Tia

 

“Prince Edward kept a hand on the hilt of his sword and slowly crossed the room, wary of the cracks in the mortar and stone as he approached three chalices,” Father read. “Each of them sat atop a pillar older than the cracked walls, as though the tower was built to surround them.

“Rays of light poured through the open window and made visible the wafting clouds of dust. They swirled together to form a granular sphere where the Raven reappeared. It waved its wings gracefully as the conductor from the eye of the storm until the dust fell to the floor, and then it perched itself on the pillar beside the chalice in the center. Prince Edward nodded at it, having known that he’d see him again before his quest was over.

“‘Where’s the behemoth? I was told that it’s guarding Maiden Eden’s room.’ Prince Edward pointed his sword toward the door at the far end of the room.”

Tia felt Father’s eyes on her even though his face didn’t leave the wrinkled pages. No matter what the fairytale, she knew that he was reading just for her. Her brother, Aaric, yawned loudly and muttered the occasional criticism. He was too busy playing with his figurines to be bothered with a child’s tale.

“‘There is a test you must pass before you can rescue the maiden, but it’s not one that requires a shield and sword,’” the Raven replied. “‘Before you are the three Chalices of Eden. One of these chalices contains a key that will unlock the final door to the tower and rescue Maiden Eden from her prison. The other two chalices contain a poison that will kill the drinker instantly.’

“Each of the chalices was made of solid gold and crafted in similar detail. Other than residing on separate pillars, the chalices bore no distinction between them. ‘How do I figure out which one holds the key?’ he asked the Raven.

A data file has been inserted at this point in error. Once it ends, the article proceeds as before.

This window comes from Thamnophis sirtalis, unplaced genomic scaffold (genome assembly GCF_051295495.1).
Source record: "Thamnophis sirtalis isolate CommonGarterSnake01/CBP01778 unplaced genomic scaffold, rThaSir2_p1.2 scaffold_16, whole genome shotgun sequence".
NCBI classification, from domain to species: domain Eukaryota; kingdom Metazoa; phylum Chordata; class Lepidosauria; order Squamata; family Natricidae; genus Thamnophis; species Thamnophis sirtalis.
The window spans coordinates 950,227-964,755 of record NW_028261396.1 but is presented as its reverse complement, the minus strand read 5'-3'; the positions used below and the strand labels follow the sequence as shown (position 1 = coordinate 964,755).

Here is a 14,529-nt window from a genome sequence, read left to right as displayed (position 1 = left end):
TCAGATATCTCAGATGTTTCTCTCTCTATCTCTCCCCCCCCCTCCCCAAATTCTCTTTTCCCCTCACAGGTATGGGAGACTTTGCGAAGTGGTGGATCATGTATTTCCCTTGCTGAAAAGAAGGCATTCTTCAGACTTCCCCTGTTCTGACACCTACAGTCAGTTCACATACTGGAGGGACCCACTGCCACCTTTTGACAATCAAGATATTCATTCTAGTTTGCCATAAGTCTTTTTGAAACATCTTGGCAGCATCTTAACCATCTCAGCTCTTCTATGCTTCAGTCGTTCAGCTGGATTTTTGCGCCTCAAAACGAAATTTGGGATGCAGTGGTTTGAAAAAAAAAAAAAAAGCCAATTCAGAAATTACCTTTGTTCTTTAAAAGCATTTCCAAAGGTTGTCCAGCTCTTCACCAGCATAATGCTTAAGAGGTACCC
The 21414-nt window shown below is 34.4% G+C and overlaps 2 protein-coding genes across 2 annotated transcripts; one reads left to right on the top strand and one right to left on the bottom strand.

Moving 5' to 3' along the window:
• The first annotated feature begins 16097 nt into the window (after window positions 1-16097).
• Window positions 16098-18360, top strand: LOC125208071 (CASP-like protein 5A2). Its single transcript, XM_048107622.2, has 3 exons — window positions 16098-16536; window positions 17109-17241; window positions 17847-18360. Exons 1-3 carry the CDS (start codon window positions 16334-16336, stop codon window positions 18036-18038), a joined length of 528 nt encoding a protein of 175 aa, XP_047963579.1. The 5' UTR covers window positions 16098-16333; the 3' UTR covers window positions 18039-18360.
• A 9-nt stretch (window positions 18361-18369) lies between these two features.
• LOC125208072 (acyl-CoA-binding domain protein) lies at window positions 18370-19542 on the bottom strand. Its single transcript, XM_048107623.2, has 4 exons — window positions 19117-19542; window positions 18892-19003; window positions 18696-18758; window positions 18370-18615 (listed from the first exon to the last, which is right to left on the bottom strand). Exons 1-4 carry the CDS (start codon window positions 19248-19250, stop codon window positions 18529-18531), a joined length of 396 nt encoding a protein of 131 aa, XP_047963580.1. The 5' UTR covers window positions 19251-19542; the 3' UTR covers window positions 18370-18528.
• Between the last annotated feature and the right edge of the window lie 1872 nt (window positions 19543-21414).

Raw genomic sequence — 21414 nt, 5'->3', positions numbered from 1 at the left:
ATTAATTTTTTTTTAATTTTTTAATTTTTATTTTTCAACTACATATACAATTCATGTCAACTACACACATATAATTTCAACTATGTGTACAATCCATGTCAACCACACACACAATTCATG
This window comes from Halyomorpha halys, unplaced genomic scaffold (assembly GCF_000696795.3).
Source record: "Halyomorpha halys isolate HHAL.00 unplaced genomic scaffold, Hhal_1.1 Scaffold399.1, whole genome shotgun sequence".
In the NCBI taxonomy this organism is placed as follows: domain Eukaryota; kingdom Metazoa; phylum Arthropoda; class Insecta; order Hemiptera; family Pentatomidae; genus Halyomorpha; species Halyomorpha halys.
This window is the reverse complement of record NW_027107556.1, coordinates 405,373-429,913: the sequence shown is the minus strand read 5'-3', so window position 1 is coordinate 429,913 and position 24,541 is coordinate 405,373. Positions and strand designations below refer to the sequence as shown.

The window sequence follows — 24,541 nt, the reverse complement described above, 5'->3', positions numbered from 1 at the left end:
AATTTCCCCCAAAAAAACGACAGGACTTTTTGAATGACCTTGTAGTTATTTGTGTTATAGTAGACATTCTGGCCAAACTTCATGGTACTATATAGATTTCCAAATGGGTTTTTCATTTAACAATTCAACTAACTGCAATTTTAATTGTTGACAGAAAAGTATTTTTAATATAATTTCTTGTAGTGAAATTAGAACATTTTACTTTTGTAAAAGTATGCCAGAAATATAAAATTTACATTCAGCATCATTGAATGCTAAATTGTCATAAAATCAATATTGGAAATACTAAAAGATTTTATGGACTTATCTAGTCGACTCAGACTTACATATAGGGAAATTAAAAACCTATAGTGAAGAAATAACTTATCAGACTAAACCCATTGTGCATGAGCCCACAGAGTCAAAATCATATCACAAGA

“‘Each of them represents a heroic quality,’ the Raven explained. ‘The chalice on the left represents selflessness. A selfless hero is one that is willing to sacrifice themselves to save another. The chalice in the middle represents courage. A courageous hero is brave enough to take on any task at hand no matter how insurmountable their odds may be.’

“Prince Edward nodded, thinking that both selflessness and courage were strong qualities that a hero would possess. Choosing between them would be difficult. His eyes then landed on the chalice to his right. ‘And what does that chalice represent?’

“‘The chalice on the right? That chalice represents opportunity.’

“‘Opportunity?’ Prince Edward raised an eyebrow. ‘How is being opportunistic a heroic quality?’

“‘An opportunistic hero is one that’s wise enough to choose a path to success when it becomes available to them. When opportunities arise, a hero must decide which of these paths will better benefit him. The power of choice is perhaps the greatest power that any of us can behold,’ the Raven explained.”

Tia’s ears perked up through her dirty brown hair. She scooted closer to the edge of the bed and Father’s voice.

“Prince Edward found himself drawn to the Chalice of Opportunity, believing that the Raven hinted that it could contain the key to Maiden Eden’s chambers. He approached it gallantly, free of any hesitation or concern. The Raven remained perched on the center pillar, its expression unchanged as the prince made his choice. Prince Edward grasped the Chalice of Opportunity in his mighty hand and toasted ‘to Maiden Eden and all of her beauty’ before feeling the cold liquid contents on his lips. He slurped the liquid down quickly and waited for the key to land on his tongue.

“‘The Chalice of Opportunity is there to pose a question,’ the Raven said. It watched as Prince Edward gasped, staring at the bottom of an empty cup and then to the Raven. ‘A hero has many qualities, but they mean nothing if he doesn’t know how to use them. A selfless hero might make a sacrifice in vain. A courageous hero could be duped by their own hubris. An opportunistic hero may not stop to think about the alternatives before them.’”

Aaric looked up from his figurines for the first time all evening.